It's designed for advanced users looking to easily open and view plain text and code in a familiar working environment, without having to worry about complicated features.
Setting it up takes little time and effort, since there are no special options, mandatory software products, third-party offers involved.
As far as the interface is concerned, BirEdit adopts a normal window with a minimalistic appearance, where you can get started by opening a file. It shows the line numbers and lets you copy the file's path to the Clipboard.
The encoding mode can be selected between ANSI, ASCII, UTF-16 (Big or Little Endian), UTF-8 and UTF-7. Multiple instances are allowed. It's possible to open the document in your default text editor, indent and unindent blocks, duplicate or quote selections, as well as convert text to uppercase, lowercase, invert case, title case, or sentence case.
A search-and-replace function is put at your disposal, which can be used with case sensitivity, whole words only, caret search, regular expression and cycle search enabled.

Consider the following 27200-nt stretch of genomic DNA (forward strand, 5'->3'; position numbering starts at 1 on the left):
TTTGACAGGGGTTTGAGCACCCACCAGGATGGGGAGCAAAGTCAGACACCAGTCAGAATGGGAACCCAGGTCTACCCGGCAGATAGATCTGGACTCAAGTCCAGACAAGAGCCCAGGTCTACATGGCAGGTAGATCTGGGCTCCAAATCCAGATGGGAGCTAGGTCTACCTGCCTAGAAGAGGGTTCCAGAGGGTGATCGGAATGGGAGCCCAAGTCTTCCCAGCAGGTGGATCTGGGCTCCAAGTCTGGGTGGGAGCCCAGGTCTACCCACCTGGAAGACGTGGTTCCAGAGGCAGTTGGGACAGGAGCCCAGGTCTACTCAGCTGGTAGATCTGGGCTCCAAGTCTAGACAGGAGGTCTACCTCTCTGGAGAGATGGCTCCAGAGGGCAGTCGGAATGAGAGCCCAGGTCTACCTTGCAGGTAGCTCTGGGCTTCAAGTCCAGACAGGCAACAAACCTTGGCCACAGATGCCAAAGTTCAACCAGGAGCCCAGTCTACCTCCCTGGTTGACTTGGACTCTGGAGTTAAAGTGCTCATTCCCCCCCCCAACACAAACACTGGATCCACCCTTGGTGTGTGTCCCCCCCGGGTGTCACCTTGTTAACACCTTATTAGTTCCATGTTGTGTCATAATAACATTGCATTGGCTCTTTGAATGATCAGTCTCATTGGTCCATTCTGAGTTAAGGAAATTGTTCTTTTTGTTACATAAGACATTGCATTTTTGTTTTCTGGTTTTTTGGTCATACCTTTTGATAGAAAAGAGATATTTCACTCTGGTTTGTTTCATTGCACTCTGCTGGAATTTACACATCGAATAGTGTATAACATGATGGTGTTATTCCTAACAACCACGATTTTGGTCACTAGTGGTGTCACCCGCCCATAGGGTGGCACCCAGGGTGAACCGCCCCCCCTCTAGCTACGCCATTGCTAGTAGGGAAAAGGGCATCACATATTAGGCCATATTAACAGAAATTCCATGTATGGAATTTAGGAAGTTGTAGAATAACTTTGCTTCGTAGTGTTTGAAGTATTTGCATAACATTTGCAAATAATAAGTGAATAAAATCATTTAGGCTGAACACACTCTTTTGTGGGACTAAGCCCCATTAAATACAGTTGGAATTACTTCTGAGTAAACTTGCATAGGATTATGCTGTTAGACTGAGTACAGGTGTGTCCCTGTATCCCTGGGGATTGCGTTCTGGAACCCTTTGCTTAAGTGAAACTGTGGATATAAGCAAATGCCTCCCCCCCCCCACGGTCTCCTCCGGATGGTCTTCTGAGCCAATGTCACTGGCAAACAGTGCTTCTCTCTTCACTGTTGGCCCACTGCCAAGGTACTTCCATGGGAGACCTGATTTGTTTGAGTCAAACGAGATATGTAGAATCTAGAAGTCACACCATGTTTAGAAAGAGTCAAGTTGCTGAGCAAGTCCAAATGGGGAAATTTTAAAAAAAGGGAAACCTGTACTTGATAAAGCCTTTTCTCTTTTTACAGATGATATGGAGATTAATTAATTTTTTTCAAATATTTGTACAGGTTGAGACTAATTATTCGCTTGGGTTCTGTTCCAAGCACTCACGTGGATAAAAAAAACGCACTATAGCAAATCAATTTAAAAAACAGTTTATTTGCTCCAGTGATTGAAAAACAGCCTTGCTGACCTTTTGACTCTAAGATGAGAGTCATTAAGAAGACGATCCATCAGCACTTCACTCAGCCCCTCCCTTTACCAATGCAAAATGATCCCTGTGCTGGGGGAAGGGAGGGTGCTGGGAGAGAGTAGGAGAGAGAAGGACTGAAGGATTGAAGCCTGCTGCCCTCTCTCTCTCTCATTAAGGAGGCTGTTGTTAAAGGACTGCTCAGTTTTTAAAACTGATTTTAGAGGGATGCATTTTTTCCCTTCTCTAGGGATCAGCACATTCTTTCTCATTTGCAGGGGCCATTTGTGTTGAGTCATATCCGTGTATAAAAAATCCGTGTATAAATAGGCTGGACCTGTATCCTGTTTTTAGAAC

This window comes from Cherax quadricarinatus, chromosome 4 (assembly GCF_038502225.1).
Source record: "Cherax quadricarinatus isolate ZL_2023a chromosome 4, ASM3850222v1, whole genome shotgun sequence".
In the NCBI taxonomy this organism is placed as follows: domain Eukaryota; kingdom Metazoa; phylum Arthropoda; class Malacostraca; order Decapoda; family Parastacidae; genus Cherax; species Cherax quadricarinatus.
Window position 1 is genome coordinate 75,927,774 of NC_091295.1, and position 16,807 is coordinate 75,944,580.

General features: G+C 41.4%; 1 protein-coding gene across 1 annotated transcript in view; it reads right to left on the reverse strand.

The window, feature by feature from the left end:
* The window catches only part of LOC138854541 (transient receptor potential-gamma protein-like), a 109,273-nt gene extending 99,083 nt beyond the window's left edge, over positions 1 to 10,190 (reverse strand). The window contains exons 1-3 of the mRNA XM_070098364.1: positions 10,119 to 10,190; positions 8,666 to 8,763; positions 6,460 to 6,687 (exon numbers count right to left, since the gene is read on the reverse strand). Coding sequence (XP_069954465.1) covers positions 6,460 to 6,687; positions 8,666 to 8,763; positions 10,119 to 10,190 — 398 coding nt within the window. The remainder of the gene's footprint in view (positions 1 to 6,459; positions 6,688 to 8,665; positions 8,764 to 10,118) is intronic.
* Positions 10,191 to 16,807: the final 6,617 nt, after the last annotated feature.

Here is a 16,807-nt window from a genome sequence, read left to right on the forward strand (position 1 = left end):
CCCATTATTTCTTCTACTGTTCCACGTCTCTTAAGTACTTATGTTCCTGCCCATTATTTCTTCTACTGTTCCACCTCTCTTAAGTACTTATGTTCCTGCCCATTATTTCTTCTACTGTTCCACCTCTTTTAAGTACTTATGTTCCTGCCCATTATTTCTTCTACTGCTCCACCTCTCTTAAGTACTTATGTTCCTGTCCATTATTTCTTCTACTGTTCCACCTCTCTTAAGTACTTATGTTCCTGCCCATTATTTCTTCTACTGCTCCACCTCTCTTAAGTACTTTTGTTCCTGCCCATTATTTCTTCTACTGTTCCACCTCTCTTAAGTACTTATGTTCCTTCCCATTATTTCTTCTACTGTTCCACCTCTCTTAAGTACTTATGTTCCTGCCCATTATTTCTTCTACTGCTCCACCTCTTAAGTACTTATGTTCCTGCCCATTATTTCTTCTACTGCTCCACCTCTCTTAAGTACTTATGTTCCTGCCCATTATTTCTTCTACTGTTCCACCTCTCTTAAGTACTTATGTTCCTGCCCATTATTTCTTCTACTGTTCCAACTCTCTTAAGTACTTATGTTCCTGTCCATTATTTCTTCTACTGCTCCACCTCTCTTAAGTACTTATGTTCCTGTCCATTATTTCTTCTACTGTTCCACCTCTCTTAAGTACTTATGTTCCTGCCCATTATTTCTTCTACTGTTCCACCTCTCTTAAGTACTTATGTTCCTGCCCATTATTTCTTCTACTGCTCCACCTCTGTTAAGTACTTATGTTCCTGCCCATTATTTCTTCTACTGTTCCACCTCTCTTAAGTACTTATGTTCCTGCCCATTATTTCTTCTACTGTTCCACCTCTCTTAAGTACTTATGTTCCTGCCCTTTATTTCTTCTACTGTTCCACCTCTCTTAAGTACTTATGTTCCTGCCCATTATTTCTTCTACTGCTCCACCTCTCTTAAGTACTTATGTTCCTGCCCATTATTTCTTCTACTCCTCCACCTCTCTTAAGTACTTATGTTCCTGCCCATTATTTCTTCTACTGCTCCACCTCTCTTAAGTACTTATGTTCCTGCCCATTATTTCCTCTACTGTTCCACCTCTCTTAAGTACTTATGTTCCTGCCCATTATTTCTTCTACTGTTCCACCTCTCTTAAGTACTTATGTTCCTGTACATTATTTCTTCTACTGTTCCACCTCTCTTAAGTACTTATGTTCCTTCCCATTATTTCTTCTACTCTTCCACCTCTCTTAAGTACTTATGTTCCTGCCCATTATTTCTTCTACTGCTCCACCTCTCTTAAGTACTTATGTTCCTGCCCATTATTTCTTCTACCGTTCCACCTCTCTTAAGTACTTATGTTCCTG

It's possible to jump to a specific line and column, find and select to matching braces, as well as to insert the current date and time, PC and user names, color under the cursor (in RGB format), encoding identifier, along with the file name and path.
File associations can be made for any of the supported extensions. Furthermore, you can configure standard font settings (e.g. type, style, size, effect, color), switch to read-only mode to prevent document editing, choose the syntax highlighting language, wrap words to fit the window, and minimize the tool to the systray.
It worked smoothly in our tests, without triggering the OS to hang, crash or indicate errors. CPU and RAM usage was minimal, so it didn't hamper the computer's performance.
To sum it up, BirEdit facilitates a user-friendly interface and practical options for programmers and casual users who want to edit text documents.